The Herald Banner, Greenville, TX

August 27, 2013

Veterinarians come to aid of FISH

Herald-Banner Staff

GREENVILLE — For many elderly people who live below the poverty level, the closest companionship they have is their furry four-legged friend.

Studies have shown that having a pet to look after and feed increases an elderly persons mental, emotional and physical well-being.

The staff at Turtle Creek Veterinary Medical Center want those elderly people to not worry about not having the money to feed their pets.

For the past two years the center has raised more than $2,000 through various promotions to purchase dog and cat food for the Hunt County Shared Ministries (FISH) Food Pantry.

Lauri Rocky, business manager at Turtle Creek, said she wanted to find a way for the elderly to keep their pets.

“Many of these people are elderly and are unable to make their budgets stretch to feed their beloved companions,” she said. “Having a pet not only combats loneliness, but also gives the elderly a ‘job’ to do every day, taking care of their pets, thereby reducing the risk for depression,” she said.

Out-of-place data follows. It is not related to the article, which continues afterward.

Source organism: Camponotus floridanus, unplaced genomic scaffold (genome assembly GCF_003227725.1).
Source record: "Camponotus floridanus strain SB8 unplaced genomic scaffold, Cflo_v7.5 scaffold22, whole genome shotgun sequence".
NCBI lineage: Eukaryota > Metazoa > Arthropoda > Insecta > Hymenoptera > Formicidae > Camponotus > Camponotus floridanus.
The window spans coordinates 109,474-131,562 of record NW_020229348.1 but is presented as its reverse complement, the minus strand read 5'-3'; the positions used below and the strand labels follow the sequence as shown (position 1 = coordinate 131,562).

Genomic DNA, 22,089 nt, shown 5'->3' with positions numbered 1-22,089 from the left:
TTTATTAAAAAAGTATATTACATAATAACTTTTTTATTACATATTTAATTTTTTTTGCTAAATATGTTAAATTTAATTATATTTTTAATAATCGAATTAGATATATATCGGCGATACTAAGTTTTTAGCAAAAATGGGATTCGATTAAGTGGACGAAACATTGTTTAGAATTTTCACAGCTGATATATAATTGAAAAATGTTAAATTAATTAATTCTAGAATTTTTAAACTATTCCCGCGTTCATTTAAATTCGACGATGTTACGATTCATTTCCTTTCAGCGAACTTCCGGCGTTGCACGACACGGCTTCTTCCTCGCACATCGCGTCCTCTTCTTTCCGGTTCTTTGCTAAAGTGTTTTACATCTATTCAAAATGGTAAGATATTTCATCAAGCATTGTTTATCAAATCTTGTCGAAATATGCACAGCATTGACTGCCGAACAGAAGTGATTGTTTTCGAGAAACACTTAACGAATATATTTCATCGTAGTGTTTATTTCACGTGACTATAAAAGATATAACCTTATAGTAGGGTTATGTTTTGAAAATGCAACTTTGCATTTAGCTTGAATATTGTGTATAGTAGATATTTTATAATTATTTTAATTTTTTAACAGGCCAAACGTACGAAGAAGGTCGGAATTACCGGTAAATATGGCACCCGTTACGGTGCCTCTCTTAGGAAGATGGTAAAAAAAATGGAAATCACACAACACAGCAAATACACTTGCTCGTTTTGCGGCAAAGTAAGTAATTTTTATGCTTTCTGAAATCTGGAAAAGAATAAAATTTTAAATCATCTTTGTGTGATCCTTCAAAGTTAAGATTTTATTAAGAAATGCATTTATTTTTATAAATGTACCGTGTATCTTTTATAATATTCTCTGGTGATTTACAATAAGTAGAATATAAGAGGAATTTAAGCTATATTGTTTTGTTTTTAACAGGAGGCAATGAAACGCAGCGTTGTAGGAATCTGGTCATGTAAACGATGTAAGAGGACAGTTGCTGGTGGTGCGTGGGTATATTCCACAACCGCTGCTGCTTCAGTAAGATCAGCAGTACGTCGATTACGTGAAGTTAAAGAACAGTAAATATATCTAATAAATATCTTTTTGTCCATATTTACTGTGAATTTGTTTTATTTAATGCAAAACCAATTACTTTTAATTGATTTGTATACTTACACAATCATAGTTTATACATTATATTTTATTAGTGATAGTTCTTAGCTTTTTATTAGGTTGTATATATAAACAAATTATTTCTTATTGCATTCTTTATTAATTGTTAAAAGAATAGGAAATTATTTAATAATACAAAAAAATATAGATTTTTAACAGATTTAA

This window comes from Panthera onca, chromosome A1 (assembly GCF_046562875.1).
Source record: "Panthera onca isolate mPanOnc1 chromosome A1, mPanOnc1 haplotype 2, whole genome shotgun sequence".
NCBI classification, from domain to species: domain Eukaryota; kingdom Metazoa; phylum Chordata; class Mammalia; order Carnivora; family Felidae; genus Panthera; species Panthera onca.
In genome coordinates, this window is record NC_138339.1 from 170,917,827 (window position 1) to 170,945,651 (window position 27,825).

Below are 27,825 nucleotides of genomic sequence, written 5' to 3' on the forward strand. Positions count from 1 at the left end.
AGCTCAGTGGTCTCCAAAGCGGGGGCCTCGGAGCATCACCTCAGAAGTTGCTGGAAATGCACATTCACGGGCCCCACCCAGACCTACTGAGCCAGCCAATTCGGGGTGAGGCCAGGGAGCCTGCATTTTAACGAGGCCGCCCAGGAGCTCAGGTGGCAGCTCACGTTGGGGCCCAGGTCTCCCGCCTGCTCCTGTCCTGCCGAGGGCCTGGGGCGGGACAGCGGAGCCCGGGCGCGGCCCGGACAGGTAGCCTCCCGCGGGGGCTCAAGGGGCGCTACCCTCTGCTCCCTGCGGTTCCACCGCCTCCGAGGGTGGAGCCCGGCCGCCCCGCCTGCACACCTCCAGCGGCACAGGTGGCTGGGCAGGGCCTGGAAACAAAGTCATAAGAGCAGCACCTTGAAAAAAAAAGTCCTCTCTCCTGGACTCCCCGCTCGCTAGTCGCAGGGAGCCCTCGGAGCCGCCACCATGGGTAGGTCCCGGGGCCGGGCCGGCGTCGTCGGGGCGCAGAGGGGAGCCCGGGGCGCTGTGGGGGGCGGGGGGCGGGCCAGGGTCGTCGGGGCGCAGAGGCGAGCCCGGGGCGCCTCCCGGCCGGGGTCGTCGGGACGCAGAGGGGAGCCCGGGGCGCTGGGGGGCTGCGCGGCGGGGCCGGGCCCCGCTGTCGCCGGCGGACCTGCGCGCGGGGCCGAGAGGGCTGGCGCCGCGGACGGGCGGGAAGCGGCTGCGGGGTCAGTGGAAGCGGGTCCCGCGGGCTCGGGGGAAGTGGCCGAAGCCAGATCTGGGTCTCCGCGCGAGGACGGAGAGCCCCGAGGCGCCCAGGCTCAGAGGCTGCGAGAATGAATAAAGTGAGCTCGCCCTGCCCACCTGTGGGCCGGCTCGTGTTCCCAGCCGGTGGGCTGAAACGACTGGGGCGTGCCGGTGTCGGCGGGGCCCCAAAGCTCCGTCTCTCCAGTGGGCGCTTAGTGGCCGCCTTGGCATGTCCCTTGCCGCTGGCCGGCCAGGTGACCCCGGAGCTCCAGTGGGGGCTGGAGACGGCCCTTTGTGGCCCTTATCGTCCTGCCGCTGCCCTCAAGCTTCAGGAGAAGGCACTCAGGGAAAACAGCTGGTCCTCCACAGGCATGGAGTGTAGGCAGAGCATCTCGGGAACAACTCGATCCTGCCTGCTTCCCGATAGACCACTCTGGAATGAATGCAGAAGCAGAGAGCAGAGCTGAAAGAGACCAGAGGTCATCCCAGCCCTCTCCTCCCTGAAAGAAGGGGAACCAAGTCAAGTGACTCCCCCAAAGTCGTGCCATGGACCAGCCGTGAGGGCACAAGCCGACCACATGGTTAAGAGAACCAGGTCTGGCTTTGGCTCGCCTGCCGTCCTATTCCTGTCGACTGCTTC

With more time to give to their pets, elderly people are able to build a stronger bond between the two.

“For the pet, elderly people generally have more time to devote to their beloved pets, thus promoting an unconditional loving bond that is reciprocal,” she said. “Hence, usually a happy, healthy situation for both pet and owner.”

Being confined in a home can increase loneliness and depression in the elderly.

Rocky said by having a pet the owner has more confidence to be social in their community.

“For the elderly who live alone, having a pet has also been shown to increase physical activity, reduce blood pressure, increase social interactions with others, and learn more about their pets, thereby keeping themselves mentally stimulated,” she said.

Rocky said working at the center has given her the ability to understand the need in the community and an opportunity to help.

“As animal lovers, we understand the importance and strength of the human animal bond,” she said. “Our annual fund-raiser is just a small way that we as a community can give back to others, and to help promote the integrity of this bond by helping others provide for their beloved companions.”

The clinic will be hosting its Third Annual Jingle Bowls campaign to benefit FISH again this winter.